Read the Revolution

curated collection of excerpts from exciting, thought-provoking books about the American Revolution

History

October 21, 2014

The New Jersey Campaign

Innumerable places in the United States bore witness to the events of the American Revolution—from battle sites and encampments to taverns and universities. In The American Revolution: A Historical Guidebook, Frances H. Kennedy ambitiously describes more than 100 of these landmarks in the chronology of their importance to the war. In today's excerpt we learn about six places where the New Jersey campaign of 1776-1777 was bravely fought by General Washington's troops, resulting in victories at Trenton and Princeton.

Fort Lee Historic Park (Fort Lee, New Jersey)

In November of 1776 [British] General [William] Howe began to implement his plan to occupy eastern New Jersey, where there were farms that could provide food for his soldiers during the winter. General Washington's intelligence sources informed him of Howe's plans, and on November 9 he began to move his army across the Hudson south of Peekskill to prepare for the British advance. On November 12 he set up his headquarters in Hackensack and ordered [Major General Nathaniel] Greene to evacuate Fort Lee. Howe ordered General Charles Cornwallis with 5,000 soldiers to attack the fort. The British scaled an unguarded slope of the steep Palisades north of Fort Lee and took it in a surprise attack on November 20. Major General Nathaniel Green and most of the garrison escaped and crossed the Hackensack River at New Bridge on the night of November 20, ahead of the British. In command of 10,000 men, Cornwallis pursued Washington, following Howe's orders to pressure Washington while avoiding a battle and to stop at New Brunswick. Washington retreated to Princeton, then to Trenton. To save his army, he took all of the boats along the Delaware River and ferried his army across it into Pennsylvania on December 8, just ahead of the British soldiers. Howe stopped his pursuit and ordered his army into winter quarters in encampments between New York and Trenton. He offered pardon to residents in the New Jersey area who would pledge their loyalty to King George III and returned to New York to prepare for his winter leave in England.

Iron Works Park (Mount Holly, New Jersey)

On December 21, 1776, Colonel Samuel Griffin and 750 New Jersey militiamen skirmished with the Jäger Corps of the Hessian army commanded by Colonel Carl Emilius von Donop at the Petticoat Bridge north of Mount Holly. Reinforced on December 23, von Donop attacked the Americans in the Mount Holly area. They retreated in a running skirmish to their fortified positions along Pine Street and Iron Works Hill. When Donop began shelling their positions from the Mount, Griffin withdrew during the night of December 24-25 to a nearby hill. Instead of marching his troops to Bordentown so that he could support Colonel Johann Rall at Trenton, von Donop kept them in Mount Holly where he stayed for three nights.

Washington Crossing State Park (Titusville, New Jersey)

Washington's army crossed the Delaware River into New Jersey, and fought the battle of Trenton on December 26 against Hessians commanded by Colonel Johann Rall. Washington Crossing State Park includes the site of the landing at Johnson's Ferry and the Johnson's Ferry House.

Old Barracks Museum (Trenton, New Jersey)

Trenton Barracks, a fieldstone structure, was built in 1758 during the Seven Years' War. When General Washington attacked Trenton, there was skirmishing around the building against the Hessian troops stationed within. After defeating the Hessians, the Americans used the Barracks as a hospital. It was occupied at different times during the war by American, British, and Hessian troops as well as loyalist refugees and prisoners.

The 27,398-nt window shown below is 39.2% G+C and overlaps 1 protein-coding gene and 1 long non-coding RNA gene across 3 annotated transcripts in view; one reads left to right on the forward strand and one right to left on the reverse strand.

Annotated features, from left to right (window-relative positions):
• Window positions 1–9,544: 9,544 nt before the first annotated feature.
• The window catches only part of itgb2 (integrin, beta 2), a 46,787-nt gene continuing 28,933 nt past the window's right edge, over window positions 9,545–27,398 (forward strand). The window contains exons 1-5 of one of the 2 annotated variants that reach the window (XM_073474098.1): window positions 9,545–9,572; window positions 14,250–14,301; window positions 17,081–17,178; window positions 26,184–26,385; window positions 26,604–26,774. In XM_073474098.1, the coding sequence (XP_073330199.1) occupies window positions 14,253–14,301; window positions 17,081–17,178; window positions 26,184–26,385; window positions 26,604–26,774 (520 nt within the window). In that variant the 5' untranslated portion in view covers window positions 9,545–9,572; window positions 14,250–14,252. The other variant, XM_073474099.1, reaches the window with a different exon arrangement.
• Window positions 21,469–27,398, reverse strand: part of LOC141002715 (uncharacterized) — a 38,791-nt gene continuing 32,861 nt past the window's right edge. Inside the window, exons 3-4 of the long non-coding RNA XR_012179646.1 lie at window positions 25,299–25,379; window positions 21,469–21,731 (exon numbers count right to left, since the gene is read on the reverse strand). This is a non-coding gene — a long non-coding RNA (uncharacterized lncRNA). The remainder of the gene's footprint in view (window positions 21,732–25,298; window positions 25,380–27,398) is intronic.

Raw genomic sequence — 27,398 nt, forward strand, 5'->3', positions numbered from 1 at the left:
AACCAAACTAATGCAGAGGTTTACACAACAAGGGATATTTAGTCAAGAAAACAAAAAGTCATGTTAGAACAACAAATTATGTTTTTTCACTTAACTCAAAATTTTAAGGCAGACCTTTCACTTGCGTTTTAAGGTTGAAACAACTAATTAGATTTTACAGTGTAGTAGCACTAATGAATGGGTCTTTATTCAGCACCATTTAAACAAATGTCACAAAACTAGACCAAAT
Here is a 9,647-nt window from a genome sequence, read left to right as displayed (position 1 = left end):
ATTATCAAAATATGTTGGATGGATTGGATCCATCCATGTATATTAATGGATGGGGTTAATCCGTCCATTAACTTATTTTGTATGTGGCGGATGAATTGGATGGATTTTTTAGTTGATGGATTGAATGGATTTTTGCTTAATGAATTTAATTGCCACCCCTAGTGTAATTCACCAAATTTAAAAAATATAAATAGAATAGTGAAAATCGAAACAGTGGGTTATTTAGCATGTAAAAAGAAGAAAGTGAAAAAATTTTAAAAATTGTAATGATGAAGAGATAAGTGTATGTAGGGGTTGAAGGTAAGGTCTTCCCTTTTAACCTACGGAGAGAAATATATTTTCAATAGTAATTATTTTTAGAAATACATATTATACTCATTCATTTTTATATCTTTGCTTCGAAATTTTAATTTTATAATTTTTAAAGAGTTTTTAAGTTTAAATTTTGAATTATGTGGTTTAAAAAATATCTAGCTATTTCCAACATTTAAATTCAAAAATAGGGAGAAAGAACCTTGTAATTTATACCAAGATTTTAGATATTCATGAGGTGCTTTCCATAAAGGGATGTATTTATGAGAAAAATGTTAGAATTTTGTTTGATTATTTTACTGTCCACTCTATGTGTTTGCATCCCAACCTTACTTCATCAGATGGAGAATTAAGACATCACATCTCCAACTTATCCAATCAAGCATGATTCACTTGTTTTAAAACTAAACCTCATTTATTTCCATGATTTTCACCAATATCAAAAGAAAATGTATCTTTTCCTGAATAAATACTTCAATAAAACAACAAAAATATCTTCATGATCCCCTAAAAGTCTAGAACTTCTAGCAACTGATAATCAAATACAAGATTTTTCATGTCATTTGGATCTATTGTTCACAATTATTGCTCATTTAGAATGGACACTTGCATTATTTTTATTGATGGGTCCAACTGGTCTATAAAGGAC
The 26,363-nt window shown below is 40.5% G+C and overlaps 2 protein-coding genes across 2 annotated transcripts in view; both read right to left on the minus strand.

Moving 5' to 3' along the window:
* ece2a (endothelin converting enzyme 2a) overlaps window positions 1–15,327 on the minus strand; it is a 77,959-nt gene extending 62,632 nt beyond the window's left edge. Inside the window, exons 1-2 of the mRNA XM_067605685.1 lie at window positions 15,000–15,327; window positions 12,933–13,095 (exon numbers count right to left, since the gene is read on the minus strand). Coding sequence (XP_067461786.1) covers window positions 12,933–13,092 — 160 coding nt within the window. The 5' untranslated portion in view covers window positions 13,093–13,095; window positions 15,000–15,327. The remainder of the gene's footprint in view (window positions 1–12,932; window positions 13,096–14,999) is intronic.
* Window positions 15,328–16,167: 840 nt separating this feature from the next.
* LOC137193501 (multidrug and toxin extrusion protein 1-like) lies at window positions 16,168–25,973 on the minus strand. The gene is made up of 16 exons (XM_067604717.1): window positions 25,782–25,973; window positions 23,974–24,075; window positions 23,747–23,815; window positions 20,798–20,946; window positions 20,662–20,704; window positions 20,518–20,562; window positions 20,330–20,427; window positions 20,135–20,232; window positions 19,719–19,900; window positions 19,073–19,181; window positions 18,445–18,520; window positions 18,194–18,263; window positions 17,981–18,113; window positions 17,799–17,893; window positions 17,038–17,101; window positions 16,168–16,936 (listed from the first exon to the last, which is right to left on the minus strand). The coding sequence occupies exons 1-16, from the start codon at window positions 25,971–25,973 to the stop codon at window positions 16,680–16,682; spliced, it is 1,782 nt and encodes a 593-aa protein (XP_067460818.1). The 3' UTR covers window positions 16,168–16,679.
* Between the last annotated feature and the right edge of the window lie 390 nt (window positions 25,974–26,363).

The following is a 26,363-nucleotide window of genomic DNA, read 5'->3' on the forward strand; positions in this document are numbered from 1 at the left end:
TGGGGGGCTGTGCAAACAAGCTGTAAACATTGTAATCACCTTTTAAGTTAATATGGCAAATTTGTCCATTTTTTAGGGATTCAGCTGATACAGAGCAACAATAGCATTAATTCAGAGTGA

Princeton Battlefield State Park (Princeton, New Jersey)

After the second battle of Trenton, Washington called a meeting of his general officers. They decided to attack Princeton. During the night of January 2-3, 1777, Washington ordered his soldiers to leave their campfires burning and march east of General Cornwallis's army toward Princeton. A drop in the temperature froze the formerly muddy roads. Cornwallis had ordered Lieutenant Colonel Charles Mawhood to bring reinforcements from Princeton to Trenton. About daybreak on January 3 as Mawhood marched toward Trenton, the battle began between his force and General Hugh Mercer's 350-man brigade on the Quaker Road six miles from Princeton.

Princeton University (Princeton, New Jersey)

Princeton University, then known as the College of New Jersey, opened Nassau Hall, a three-story sandstone building designed by Robert Smith, in November 1756. While the British occupied Princeton, they used Nassau Hall as a barracks, a storage facility, and a jail. During the January 1777 battle of Princeton, Captain Alexander Hamilton's artillery forced the British soldiers in the hall to surrender. It was heavily damaged during the war and only partially restored when the Continental Congress met in the Hall between June and November of 1783. The delegates had fled Philadelphia to avoid the soldiers demanding their back pay. After the Hall burned in 1802, the architect Benjamin H. Latrobe supervised the reconstruction.

Frances H. Kennedy. The American Revolution: A Historical Guidebook (New York: Oxford University Press, 2014), 118-121, 127-128.

Read the Revolution is published biweekly by the Museum of the American Revolution to inspire learning about the history of the American Revolution and its ongoing relevance. To learn more about the Museum's plans for a national museum in Philadelphia that will tell the complete story of the Revolution, click here.

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